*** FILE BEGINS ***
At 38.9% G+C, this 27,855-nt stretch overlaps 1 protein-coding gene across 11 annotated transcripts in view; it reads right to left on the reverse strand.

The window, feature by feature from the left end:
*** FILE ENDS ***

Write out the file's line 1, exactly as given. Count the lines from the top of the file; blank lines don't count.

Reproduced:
At 38.9% G+C, this 27,855-nt stretch overlaps 1 protein-coding gene across 11 annotated transcripts in view; it reads right to left on the reverse strand.